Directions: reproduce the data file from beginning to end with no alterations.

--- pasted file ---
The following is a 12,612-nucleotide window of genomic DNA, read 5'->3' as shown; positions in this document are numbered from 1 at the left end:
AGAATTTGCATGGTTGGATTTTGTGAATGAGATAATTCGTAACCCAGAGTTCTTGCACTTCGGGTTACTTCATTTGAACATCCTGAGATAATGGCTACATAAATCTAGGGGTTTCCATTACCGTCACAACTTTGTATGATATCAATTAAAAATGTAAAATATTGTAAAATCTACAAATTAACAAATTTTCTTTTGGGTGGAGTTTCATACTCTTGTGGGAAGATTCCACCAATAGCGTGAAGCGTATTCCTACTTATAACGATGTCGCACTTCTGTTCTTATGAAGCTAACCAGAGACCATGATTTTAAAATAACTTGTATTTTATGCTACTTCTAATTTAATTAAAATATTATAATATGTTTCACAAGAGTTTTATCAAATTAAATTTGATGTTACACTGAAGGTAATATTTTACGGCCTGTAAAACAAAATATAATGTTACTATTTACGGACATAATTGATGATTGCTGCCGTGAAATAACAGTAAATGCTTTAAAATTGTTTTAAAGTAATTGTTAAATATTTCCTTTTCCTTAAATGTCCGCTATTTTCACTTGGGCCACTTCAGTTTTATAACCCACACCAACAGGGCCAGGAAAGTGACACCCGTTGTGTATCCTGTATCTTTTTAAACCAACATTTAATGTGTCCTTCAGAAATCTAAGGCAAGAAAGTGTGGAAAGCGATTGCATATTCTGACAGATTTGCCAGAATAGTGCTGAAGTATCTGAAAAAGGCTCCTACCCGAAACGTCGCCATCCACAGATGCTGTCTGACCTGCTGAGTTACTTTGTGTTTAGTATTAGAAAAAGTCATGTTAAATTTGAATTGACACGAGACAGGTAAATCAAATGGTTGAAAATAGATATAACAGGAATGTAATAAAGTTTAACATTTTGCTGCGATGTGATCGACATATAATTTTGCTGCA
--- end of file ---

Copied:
The following is a 12,612-nucleotide window of genomic DNA, read 5'->3' as shown; positions in this document are numbered from 1 at the left end:
AGAATTTGCATGGTTGGATTTTGTGAATGAGATAATTCGTAACCCAGAGTTCTTGCACTTCGGGTTACTTCATTTGAACATCCTGAGATAATGGCTACATAAATCTAGGGGTTTCCATTACCGTCACAACTTTGTATGATATCAATTAAAAATGTAAAATATTGTAAAATCTACAAATTAACAAATTTTCTTTTGGGTGGAGTTTCATACTCTTGTGGGAAGATTCCACCAATAGCGTGAAGCGTATTCCTACTTATAACGATGTCGCACTTCTGTTCTTATGAAGCTAACCAGAGACCATGATTTTAAAATAACTTGTATTTTATGCTACTTCTAATTTAATTAAAATATTATAATATGTTTCACAAGAGTTTTATCAAATTAAATTTGATGTTACACTGAAGGTAATATTTTACGGCCTGTAAAACAAAATATAATGTTACTATTTACGGACATAATTGATGATTGCTGCCGTGAAATAACAGTAAATGCTTTAAAATTGTTTTAAAGTAATTGTTAAATATTTCCTTTTCCTTAAATGTCCGCTATTTTCACTTGGGCCACTTCAGTTTTATAACCCACACCAACAGGGCCAGGAAAGTGACACCCGTTGTGTATCCTGTATCTTTTTAAACCAACATTTAATGTGTCCTTCAGAAATCTAAGGCAAGAAAGTGTGGAAAGCGATTGCATATTCTGACAGATTTGCCAGAATAGTGCTGAAGTATCTGAAAAAGGCTCCTACCCGAAACGTCGCCATCCACAGATGCTGTCTGACCTGCTGAGTTACTTTGTGTTTAGTATTAGAAAAAGTCATGTTAAATTTGAATTGACACGAGACAGGTAAATCAAATGGTTGAAAATAGATATAACAGGAATGTAATAAAGTTTAACATTTTGCTGCGATGTGATCGACATATAATTTTGCTGCA